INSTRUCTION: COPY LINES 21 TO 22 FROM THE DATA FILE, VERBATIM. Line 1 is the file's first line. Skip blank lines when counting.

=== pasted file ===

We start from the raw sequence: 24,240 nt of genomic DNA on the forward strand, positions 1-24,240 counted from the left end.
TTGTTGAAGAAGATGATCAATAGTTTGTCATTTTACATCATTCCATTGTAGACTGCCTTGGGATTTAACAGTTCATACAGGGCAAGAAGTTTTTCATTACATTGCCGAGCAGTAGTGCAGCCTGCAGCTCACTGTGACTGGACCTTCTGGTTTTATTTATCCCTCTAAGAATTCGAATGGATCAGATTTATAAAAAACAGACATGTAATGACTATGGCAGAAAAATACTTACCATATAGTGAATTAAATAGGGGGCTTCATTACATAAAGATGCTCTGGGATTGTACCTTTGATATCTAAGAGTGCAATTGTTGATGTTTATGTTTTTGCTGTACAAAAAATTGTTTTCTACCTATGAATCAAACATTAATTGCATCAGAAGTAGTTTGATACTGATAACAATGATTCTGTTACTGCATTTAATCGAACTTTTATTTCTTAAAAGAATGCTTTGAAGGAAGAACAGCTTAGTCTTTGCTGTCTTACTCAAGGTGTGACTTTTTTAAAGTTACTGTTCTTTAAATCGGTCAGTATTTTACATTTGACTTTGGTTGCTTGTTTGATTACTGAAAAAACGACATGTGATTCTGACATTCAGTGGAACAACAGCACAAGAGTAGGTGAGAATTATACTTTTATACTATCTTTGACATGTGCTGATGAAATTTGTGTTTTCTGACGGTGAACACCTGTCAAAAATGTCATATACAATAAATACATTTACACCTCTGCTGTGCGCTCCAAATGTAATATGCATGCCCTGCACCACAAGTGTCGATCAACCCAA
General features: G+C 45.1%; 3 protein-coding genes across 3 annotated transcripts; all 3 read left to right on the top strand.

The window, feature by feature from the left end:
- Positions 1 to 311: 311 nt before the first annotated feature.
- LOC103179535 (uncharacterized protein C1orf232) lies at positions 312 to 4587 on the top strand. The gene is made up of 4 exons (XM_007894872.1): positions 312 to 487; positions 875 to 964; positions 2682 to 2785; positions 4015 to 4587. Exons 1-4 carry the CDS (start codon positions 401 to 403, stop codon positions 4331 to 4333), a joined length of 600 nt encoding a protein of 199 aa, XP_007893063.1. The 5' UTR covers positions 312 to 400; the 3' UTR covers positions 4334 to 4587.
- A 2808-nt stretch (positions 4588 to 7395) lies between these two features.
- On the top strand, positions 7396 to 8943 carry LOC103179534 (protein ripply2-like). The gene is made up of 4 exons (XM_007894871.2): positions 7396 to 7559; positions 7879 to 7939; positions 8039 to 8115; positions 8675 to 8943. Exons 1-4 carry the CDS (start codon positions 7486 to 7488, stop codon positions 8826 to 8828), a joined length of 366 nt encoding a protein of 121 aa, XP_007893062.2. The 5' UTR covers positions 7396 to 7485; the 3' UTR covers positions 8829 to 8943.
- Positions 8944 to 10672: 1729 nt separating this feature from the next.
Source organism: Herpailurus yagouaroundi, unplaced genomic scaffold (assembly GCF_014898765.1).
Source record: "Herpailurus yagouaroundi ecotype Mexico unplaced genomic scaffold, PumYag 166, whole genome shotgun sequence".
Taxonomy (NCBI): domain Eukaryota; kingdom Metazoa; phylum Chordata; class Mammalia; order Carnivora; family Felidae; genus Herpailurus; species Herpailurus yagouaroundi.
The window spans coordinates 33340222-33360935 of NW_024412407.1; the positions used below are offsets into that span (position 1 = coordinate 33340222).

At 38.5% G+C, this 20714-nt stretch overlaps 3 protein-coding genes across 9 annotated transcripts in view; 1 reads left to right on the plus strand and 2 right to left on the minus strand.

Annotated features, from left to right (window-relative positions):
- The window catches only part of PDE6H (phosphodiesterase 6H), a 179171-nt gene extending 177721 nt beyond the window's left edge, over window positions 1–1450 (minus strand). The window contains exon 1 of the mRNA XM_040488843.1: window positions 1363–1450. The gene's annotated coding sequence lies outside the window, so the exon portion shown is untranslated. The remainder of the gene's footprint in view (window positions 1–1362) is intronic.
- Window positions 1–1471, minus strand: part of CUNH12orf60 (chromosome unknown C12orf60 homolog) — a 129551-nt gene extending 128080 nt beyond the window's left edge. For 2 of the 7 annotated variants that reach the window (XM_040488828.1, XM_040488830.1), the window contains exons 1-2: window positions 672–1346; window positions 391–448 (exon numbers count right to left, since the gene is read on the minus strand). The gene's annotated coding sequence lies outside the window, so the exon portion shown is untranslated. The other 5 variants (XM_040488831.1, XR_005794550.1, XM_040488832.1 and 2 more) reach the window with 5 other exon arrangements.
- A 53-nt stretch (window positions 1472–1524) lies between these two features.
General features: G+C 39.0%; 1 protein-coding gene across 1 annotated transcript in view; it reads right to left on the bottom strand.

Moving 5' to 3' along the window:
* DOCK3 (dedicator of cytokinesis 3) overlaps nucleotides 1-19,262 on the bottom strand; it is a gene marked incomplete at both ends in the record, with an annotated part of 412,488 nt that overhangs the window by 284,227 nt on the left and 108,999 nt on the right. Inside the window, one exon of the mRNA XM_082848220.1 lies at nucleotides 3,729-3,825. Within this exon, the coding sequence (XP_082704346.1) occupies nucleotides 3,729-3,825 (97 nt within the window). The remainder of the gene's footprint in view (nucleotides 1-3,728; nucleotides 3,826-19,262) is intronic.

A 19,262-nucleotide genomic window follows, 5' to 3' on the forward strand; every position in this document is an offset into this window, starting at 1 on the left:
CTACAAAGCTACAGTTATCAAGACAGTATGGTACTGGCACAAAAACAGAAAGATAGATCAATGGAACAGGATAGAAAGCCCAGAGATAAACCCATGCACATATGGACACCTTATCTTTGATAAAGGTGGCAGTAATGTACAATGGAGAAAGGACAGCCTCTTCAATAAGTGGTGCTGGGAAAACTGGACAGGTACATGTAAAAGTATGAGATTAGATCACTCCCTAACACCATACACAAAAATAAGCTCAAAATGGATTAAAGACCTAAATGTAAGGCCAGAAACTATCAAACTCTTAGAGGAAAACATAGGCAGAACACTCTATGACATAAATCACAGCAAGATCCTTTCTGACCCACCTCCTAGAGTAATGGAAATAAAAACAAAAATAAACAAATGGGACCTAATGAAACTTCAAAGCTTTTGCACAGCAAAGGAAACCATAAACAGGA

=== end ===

* DOCK3 (dedicator of cytokinesis 3) overlaps nucleotides 1-19,262 on the bottom strand; it is a gene marked incomplete at both ends in the record, with an annotated part of 412,488 nt that overhangs the window by 284,227 nt on the left and 108,999 nt on the right. Inside the window, one exon of the mRNA XM_082848220.1 lies at nucleotides 3,729-3,825. Within this exon, the coding sequence (XP_082704346.1) occupies nucleotides 3,729-3,825 (97 nt within the window). The remainder of the gene's footprint in view (nucleotides 1-3,728; nucleotides 3,826-19,262) is intronic.

A 19,262-nucleotide genomic window follows, 5' to 3' on the forward strand; every position in this document is an offset into this window, starting at 1 on the left: